Health and Wellbeing Event
22nd February 2015
10:30am – 5pm
Paget Rooms, Penarth
The ‘Best of You’ Exhibition is an event providing you with the best in Health and Wellbeing. It’s an opportunity for you to discover the businesses in the local and surrounding areas, aiming to improve your physical, emotional and spiritual health.
There will be exhibitors sharing their expertise in Holistic Therapies, Nutrition, Fitness, Beauty and much more, including workshops and demonstrations.
Come along and experience a taster session, join in with a fitness demonstration or even sample some delicious healthy food & drink and a whole lot more.
Our chosen charity is Follow Your Dreams and we have some fantastic prizes available to raise money for this worthwhile charity.
So come and join us and experience this wonderful day and let’s discover the ‘Best of You’!
With improved sleep, more positive thinking and the formation of achievable goals we can go a long way to combat the effects of stress and living in today’s hectic and demanding world. Couple these with some enjoyable regular exercise and we really can tip the balance in our brains, being much more relaxed and calm, and when we are relaxed and clam we remain in control and able to make a proper assessment of the situation. Taking frequent effective exercise is one of the best physical stress-reduction techniques available. Exercise not only improves your health and reduces stress; it also relaxes tense muscles and helps you to sleep. Once free from the negative and primitive brain responses that are instinctively tied to feelings of anger, anxiety and depression; all of which fuel negativity… we are once again able to see the wood for the trees and that feels good. Once we have something to feel good about we are winning … instead of stress chemicals coursing through our veins we can instead generate serotonin, dopamine, noradrenalin etc. chemicals that make us feel happy, motivated and successful. We can’t argue with our chemistry!
So said Einstein apparently… to make a change we have to do something different. I was running a CBT course this week and we stumbled on this. If you were driving from Swansea and you wanted to get to Cardiff.. you would take the M4 and you would fully expect it to take you to Cardiff. If you wanted to go somewhere different, say, Nottingham … you would need to travel on a different network of roads. You would indeed be labelled as mad if you decided that to get to Nottingham you would still complete your usual journey on the M4 to Cardiff… how could you possibly expect to end up somewhere else?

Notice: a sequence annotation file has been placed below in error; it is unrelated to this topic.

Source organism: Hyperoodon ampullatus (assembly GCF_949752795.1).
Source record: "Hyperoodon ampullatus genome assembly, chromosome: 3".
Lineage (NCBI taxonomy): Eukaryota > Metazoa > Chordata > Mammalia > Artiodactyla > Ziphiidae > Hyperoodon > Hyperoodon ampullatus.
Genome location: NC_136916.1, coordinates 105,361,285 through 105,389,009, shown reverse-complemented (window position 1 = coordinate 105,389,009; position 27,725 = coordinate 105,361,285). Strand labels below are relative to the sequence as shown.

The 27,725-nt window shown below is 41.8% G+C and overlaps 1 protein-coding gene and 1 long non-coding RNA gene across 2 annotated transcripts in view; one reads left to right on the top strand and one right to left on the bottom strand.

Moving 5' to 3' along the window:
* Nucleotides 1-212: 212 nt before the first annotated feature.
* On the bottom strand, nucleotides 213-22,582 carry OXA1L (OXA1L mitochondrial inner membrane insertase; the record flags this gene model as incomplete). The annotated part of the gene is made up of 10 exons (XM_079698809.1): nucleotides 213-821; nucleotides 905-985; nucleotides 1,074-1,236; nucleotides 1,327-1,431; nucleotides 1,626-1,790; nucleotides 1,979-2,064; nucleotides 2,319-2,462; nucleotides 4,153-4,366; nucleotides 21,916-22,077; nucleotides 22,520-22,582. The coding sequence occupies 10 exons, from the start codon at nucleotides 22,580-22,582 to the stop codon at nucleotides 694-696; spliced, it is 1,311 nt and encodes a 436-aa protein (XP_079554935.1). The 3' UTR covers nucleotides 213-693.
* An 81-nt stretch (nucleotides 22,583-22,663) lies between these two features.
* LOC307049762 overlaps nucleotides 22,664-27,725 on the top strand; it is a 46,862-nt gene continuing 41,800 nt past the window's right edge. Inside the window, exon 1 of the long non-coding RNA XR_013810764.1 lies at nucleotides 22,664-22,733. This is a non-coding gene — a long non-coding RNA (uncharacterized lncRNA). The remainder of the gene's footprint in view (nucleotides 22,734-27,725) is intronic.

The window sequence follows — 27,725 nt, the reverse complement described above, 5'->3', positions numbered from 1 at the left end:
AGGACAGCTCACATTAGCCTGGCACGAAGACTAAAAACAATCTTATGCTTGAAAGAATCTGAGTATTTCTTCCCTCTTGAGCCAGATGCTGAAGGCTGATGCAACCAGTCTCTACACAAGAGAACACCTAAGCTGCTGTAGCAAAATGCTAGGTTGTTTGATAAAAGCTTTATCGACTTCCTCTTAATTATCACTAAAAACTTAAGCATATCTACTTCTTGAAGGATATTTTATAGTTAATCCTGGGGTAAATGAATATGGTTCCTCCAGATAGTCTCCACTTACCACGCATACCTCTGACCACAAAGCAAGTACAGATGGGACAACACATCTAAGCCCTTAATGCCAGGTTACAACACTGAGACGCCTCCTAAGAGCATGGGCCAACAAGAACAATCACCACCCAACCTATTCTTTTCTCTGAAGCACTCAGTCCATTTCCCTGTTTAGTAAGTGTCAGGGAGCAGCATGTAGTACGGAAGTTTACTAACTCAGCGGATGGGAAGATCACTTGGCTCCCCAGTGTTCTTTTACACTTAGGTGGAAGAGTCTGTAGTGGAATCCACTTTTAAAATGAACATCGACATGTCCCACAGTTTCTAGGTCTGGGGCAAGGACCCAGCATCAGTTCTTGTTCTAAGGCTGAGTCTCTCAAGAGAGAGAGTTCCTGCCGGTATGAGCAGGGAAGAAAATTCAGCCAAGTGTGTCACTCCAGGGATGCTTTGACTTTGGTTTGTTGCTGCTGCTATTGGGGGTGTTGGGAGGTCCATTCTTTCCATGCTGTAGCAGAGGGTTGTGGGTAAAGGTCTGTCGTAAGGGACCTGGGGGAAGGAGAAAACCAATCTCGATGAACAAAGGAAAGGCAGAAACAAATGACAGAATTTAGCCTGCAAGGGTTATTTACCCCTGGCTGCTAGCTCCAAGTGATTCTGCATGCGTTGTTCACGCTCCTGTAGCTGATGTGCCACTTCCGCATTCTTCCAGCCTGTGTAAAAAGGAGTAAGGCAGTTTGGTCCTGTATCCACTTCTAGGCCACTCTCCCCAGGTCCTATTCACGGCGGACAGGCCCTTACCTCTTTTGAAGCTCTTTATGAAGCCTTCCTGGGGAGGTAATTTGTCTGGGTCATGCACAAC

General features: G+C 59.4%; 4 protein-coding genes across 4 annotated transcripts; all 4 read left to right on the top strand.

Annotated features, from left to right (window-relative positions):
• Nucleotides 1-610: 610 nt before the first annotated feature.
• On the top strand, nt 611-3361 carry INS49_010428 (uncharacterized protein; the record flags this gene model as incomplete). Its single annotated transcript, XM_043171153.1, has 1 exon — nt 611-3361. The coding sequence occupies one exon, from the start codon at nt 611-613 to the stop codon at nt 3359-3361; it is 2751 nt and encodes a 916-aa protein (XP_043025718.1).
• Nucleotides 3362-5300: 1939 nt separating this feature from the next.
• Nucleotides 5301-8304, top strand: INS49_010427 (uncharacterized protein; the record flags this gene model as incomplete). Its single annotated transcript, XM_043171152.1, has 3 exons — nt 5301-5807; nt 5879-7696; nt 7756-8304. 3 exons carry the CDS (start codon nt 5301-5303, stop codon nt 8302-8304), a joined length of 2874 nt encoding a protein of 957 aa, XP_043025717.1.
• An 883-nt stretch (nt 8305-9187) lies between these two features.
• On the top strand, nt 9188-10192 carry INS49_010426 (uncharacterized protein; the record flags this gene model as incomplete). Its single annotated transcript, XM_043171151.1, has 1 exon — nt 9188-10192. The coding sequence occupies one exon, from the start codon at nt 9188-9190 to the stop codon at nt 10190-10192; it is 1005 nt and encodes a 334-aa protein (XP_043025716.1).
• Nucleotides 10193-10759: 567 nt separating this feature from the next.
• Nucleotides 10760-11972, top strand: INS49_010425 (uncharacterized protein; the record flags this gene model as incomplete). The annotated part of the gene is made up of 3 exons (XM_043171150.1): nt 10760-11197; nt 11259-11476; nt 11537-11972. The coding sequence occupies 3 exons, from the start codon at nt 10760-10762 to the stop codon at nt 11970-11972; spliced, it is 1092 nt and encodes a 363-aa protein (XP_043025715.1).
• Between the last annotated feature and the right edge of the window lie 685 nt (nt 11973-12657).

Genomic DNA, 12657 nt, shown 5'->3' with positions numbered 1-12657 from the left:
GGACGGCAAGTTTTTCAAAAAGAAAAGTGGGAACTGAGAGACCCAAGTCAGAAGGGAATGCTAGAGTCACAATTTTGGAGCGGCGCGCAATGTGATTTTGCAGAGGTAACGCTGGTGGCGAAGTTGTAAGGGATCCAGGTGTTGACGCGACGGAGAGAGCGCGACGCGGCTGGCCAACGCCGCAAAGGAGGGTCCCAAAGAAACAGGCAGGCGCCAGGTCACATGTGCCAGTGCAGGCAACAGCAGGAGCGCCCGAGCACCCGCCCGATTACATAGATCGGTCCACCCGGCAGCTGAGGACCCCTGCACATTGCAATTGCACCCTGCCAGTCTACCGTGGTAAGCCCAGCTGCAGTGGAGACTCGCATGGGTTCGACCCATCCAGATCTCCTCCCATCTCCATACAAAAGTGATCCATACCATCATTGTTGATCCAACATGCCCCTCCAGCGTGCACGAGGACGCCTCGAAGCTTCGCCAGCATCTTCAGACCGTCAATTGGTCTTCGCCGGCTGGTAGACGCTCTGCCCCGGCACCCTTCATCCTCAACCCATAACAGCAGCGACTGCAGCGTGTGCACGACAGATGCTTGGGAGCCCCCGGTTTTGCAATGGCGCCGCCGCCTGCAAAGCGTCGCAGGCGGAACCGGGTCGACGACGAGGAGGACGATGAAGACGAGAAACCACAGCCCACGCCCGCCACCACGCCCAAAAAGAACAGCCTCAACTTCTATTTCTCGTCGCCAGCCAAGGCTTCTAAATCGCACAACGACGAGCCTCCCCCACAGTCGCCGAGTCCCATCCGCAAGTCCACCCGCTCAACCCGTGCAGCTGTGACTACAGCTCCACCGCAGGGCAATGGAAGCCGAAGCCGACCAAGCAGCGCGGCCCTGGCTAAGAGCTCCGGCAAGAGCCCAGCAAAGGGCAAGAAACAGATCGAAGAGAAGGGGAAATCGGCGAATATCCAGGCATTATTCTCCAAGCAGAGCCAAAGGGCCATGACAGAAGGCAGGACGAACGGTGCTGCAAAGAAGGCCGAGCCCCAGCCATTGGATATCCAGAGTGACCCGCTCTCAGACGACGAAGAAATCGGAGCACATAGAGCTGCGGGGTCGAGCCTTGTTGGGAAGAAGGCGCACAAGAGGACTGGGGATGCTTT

Beat the Winter Blues!
Do you or someone you know suffer from SAD (Seasonal Affective Disorder)?
Are you affected by the loss of light?
The lack of light and endless cloudy skies can have a big impact on our mood even if we wouldn’t be characterised as having SAD.
Help is at hand, read this handy guide to boosting the right hormones and chemicals, and get your brain boosted to beat those blues!
The Happiness Manifesto
This is a workable 10 point plan to help you feel more positive about things
1. Get physical – take at least half an hour exercise 3 to 4 times a week
2. Count your blessings – at the end of each day reflect on one or two things you are grateful for.
3. Take time to talk – have an uninterrupted conversation with your partner, close friend or neighbour each week.
4. Plant something – and keep it alive!
5. Cut your TV viewing down
6. Smile and look up – be mindful of your environment, be in the moment, notice the sky, the trees, the tops of buildings etc.
7. Do something different – break habits, do something different, go somewhere different…. The definition of insanity is doing the same thing over and over again and expecting a different result (Einstein)
8. Have a good laugh – at least once a week.
9. Give yourself a treat – every day and take the time to enjoy it.
10. Spread some kindness – do a good turn for someone whenever you can.
The modern way of living has dramatically altered nature’s cues. A modern day no longer starts at the break of dawn and ends at sunset. Workdays are getting longer and many people face shift work schedules. Additionally, the advent of electric lighting allows social gatherings and personal activities to extend well into the night. These factors have diminished the body’s natural ability to regulate the body clock and this work/life change has resulted in a dramatic increase in light deficiency symptoms.
Unfortunately we have an old brain in a modern world – in other words when we face threat and stress the primitive ‘old’ part of our brain kicks in, forcing us into flight, flight or freeze, also known as anxiety (flight), anger (fight) and depression (freeze).
Our hormones are out of balance and so our brain tells us to hide at the back of the cave and wait it out, or the modern day cave equivalent – your 13 tog duvet!
What is SAD, or winter Blues?